During these Soviet land grabs, world attention focused on Western Europe. In April 1940, the German armed forces occupied Norway and Denmark. The following month, the Germans invaded Holland, Belgium, and France, all three of which surrendered within six weeks. The British Expeditionary Force withdrew to England. Germany so smoothly vanquished her continental adversaries that Britain went over to the defensive. The protracted war of attrition Stalin had predicted would wear out the “capitalist” states did not materialize. The Reich’s augmenting influence over the European economy partially relieved its dependency on Soviet trade. The rapid German victory unsettled Stalin, who expressed the opinion that war with Germany was inevitable.157

Soviet expansion disquieted Hitler, and Russian efforts to improve relations with England, still at war with Germany, compounded his suspicions. On April 23, 1940, Weizsäcker telegraphed Karl von Ritter, a secretary in the Germany embassy in Moscow, that “yesterday almost every London newspaper wrote about Soviet-English economic talks, supposedly started on Soviet initiative.” Weizsäcker directed the German mission to inform Molotov, “with respect to the course so far of Soviet deliveries of raw materials, the Reich’s Government is not satisfied that they correspond to its perception of mutual assistance. It implores the Soviet government to increase and continue deliveries during the months favorable for transportation, and immediately get larger shipments of oil and grain in motion."158 Moscow negotiated a trade agreement with London while simultaneously slackening on obligations to Germany.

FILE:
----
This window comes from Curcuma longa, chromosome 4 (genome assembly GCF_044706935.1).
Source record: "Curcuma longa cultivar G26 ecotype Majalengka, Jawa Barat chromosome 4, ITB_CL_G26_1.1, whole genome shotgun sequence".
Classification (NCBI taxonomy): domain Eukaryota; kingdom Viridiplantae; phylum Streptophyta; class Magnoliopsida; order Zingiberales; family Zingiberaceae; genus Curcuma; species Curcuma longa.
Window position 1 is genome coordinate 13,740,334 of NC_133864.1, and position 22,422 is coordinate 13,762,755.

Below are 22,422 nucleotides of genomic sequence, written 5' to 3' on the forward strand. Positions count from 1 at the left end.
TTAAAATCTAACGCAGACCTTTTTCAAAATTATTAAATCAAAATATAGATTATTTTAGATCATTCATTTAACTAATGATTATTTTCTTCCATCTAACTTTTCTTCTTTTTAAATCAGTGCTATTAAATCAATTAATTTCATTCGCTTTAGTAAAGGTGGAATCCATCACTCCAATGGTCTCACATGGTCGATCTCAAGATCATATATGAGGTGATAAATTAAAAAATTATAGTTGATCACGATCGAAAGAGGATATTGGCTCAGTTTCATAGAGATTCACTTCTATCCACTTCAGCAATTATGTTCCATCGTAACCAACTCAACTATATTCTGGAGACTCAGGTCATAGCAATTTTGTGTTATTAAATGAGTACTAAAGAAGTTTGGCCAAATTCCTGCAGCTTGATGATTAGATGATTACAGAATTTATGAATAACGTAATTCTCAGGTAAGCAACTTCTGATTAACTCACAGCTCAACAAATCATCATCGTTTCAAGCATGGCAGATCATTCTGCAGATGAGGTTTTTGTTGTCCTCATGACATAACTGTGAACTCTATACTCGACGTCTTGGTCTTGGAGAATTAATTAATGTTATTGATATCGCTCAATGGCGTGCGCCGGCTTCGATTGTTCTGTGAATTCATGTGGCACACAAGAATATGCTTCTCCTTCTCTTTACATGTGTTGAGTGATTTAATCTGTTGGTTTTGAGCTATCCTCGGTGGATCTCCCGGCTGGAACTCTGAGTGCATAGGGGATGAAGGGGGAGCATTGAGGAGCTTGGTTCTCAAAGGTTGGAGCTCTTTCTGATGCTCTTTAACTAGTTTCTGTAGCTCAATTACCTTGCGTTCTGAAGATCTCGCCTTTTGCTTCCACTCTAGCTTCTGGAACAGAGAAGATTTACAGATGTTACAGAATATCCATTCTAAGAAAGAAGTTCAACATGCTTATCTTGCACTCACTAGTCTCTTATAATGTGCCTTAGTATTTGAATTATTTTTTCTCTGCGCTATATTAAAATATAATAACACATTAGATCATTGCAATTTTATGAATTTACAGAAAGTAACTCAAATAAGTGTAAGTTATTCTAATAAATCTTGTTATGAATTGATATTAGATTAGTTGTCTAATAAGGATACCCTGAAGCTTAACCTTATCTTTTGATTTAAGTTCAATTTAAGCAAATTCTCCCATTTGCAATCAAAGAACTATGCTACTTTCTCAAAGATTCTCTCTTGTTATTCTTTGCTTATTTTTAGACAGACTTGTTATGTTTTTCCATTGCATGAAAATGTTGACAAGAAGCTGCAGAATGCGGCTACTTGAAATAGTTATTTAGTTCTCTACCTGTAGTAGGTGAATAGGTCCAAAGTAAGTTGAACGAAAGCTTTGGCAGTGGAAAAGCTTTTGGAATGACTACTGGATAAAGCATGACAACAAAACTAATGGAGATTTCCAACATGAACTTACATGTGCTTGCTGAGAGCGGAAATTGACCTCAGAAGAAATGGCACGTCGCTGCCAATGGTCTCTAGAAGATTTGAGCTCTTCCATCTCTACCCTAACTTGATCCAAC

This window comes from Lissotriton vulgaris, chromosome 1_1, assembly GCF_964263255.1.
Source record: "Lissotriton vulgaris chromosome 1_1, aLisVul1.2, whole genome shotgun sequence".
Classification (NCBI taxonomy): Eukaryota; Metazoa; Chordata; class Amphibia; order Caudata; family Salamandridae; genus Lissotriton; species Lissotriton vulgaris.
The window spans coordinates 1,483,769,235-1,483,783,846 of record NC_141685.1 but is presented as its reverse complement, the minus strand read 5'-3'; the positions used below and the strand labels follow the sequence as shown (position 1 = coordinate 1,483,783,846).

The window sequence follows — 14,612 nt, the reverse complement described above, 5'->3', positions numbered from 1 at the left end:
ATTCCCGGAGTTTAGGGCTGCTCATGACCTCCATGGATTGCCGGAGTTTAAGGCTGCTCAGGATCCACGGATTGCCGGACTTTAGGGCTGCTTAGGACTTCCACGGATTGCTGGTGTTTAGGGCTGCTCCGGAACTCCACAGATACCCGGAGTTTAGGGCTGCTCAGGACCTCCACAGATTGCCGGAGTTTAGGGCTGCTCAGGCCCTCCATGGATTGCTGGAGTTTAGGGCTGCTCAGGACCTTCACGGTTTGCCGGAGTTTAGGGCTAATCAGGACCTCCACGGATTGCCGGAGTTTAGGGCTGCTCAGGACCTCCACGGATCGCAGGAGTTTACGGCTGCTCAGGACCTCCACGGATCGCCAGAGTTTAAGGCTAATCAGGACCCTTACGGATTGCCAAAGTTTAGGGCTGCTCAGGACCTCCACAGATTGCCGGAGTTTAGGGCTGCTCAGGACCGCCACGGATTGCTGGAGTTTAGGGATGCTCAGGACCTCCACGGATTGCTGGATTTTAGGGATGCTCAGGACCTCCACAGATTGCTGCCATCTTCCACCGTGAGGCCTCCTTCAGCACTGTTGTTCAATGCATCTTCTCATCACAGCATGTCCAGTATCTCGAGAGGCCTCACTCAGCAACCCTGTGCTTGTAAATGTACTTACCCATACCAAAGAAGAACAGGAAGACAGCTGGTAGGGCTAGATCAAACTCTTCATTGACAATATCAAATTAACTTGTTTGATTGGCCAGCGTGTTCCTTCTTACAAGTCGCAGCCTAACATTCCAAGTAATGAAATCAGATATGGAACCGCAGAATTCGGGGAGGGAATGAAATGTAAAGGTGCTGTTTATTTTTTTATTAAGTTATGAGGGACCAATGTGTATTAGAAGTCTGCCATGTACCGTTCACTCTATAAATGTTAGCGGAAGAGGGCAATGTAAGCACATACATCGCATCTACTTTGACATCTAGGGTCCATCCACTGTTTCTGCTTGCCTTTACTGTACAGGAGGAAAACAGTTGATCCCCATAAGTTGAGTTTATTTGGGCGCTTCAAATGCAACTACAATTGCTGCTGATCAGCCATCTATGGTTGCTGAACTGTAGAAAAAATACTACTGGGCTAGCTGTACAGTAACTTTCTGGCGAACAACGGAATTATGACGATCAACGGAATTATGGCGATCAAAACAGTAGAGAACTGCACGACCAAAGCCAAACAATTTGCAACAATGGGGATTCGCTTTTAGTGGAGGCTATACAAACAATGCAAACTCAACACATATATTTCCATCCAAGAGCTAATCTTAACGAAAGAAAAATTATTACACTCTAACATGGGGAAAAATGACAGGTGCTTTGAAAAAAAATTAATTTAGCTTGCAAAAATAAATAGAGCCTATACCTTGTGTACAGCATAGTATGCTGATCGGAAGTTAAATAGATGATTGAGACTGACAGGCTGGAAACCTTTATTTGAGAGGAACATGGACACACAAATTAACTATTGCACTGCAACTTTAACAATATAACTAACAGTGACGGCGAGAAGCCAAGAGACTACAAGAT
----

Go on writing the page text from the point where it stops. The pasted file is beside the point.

The British ambassador, Sir Stafford Cripps, conferred with Stalin in July. To win Russia for an anti-German alliance, Cripps promised that England would accept Soviet control over the Dardanelles, the Balkans, eastern Poland, and practically any arrangement for post-war Europe Stalin wanted.159 Considering traditional British foreign policy, these were lavish concessions. The Soviet dictator confided that he considered Germany the only threat. He more or less opened the door to an alliance with London.